Tuesday the City Council will consider placing a measure on the Nov. 6 ballot to require a super-majority Council vote to increase density in the city’s building guidelines: the Land Use and Circulation Element (LUCE) and Downtown Community Plan (DCP). The two documents set maximum height and density throughout the city.

If passed by Council, the measure would make development a key campaign issue two years after the grassroots initiative Measure LV failed to get enough votes. LV would have required a city-wide vote on all new development over two stories in Santa Monica. Instead of requiring citizen votes, the newly proposed measure would restrict the Council’s ability to tweak the rules that govern all new projects.

Mayor Ted Winterer is the crucial swing vote on the measure, as the rest of the Council remains divided over the necessity of a super-majority vote. In past discussions, Councilmember Kevin McKeown has characterized the ballot measure as a path to “development peace” in Santa Monica. Both Councilmembers Sue Himmelrich and Tony Vazquez voted to direct staff to draft the measure.

On the other side, Mayor Pro-Tempore Gleam Davis and Councilmembers Pam O’Connor and Terry O’Day have argued the measure would unnecessarily inject development into the 2018 election cycle.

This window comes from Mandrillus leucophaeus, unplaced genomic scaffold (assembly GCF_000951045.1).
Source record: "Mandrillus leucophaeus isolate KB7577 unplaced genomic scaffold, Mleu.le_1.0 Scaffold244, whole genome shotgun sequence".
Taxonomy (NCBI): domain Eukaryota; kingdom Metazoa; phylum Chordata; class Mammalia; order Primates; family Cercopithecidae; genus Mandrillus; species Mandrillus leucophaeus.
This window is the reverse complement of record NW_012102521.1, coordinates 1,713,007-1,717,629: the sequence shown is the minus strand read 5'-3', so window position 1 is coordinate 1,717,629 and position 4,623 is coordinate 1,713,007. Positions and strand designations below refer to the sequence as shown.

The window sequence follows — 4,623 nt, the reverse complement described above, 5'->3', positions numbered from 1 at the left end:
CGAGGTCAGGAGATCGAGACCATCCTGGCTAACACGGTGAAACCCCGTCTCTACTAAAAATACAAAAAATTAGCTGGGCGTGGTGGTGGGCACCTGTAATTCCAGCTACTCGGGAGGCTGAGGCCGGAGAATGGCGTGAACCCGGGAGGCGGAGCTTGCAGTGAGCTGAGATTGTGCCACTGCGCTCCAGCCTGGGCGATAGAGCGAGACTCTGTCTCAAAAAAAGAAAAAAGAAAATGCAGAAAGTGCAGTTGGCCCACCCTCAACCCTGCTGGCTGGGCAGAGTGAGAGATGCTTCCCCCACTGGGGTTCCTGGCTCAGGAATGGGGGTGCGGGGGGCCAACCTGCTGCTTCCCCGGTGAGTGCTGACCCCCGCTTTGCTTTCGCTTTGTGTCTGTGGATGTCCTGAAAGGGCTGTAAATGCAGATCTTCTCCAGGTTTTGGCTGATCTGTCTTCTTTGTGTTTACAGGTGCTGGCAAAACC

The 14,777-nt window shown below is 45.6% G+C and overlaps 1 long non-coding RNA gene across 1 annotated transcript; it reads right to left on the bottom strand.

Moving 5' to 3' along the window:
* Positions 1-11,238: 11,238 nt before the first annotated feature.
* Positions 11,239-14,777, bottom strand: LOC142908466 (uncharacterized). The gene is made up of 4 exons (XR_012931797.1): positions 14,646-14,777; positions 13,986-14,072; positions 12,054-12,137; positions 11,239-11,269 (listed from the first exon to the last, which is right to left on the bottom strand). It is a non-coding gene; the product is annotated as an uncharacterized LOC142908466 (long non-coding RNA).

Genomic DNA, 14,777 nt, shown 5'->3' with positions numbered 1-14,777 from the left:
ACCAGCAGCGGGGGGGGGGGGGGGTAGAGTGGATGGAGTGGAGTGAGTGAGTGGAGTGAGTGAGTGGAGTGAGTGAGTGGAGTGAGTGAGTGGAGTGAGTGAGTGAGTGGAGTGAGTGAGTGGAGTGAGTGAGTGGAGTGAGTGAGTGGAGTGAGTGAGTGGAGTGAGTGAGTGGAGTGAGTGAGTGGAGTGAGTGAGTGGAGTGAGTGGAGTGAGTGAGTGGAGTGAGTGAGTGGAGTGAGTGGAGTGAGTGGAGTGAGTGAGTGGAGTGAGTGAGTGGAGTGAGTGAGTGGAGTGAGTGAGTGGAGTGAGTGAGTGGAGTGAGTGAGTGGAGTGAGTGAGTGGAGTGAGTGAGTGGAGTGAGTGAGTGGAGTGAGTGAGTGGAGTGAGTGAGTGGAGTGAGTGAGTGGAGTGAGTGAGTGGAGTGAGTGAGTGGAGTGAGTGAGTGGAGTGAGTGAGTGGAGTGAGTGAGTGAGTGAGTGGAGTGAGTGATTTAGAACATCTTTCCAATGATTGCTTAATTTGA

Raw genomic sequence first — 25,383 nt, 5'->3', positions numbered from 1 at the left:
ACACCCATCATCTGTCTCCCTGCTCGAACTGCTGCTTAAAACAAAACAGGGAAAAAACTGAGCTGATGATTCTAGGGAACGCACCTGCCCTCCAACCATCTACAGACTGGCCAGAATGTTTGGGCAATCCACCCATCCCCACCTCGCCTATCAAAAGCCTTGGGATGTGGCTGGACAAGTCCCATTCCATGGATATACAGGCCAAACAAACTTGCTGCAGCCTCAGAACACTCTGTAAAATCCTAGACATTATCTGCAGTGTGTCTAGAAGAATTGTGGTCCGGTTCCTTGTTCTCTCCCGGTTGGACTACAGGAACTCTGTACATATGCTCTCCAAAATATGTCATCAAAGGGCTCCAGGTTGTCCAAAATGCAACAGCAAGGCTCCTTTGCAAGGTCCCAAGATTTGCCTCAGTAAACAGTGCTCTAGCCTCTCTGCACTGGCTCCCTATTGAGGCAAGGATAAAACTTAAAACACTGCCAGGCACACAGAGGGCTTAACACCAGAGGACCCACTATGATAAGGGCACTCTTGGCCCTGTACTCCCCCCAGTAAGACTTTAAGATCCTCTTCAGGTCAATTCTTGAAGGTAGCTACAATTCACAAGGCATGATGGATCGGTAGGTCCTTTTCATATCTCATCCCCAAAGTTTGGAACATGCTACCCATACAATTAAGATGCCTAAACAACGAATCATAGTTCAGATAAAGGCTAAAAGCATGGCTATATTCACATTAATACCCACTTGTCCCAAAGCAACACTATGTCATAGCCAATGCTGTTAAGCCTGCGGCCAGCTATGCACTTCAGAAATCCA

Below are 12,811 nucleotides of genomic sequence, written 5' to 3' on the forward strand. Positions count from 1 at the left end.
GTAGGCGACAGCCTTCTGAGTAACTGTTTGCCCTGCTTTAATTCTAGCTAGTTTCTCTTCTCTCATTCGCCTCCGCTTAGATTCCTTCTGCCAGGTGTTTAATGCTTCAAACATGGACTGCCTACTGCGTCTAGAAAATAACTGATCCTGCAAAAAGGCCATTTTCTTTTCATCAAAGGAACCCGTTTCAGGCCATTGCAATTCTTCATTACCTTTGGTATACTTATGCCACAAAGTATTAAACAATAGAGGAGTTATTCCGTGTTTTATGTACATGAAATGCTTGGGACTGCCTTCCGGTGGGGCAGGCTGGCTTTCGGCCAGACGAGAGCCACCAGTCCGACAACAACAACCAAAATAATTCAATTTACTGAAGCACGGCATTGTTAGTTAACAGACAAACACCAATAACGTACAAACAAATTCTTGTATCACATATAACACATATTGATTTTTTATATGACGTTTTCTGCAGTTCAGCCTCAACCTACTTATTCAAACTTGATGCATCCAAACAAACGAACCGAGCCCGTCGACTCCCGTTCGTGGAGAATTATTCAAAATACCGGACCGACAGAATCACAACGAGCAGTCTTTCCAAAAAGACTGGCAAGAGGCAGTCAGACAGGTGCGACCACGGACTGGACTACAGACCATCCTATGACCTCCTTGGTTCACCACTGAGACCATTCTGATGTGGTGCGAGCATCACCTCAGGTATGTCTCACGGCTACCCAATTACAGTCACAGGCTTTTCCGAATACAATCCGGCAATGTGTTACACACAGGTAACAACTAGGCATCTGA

Himmelrich and McKeown are both running for reelection this year. O’Connor’s term is expiring but she has not said yet whether she is running.

The current Council approved the DCP less than a year ago, allowing three projects to negotiate development agreements to exceed nearby height requirements. The proposed measure would not require a super-majority vote for those contracts.

The measure currently includes an exemption for amendments to increase height and density for 100 percent affordable housing projects. If passed, the super-majority vote requirement would expire after ten years.

“A ten-year sunset of this charter amendment would give future Councils and voters the opportunity to revisit the issue as a new citywide planning framework is developed,” said a report by Planning Director David Martin.

The debate comes after decades of controversy surrounding large projects in the city.  Before the DCP, all large-scale buildings required development agreements approved by the City Council. The process laid the groundwork for controversy since large projects that would increase traffic, alter the skyline or develop the beachfront routinely went to a vote.

City Manager Rick Cole told the City Council, however, that the DCP’s clear rules have changed the game. Cole recommends the Council move onto other issues during its last discussion of the measure in May.

The City Council will meet Tuesday, June 26 inside Council Chambers at 1685 Main Street, and will discuss public items no earlier than 6:30 p.m.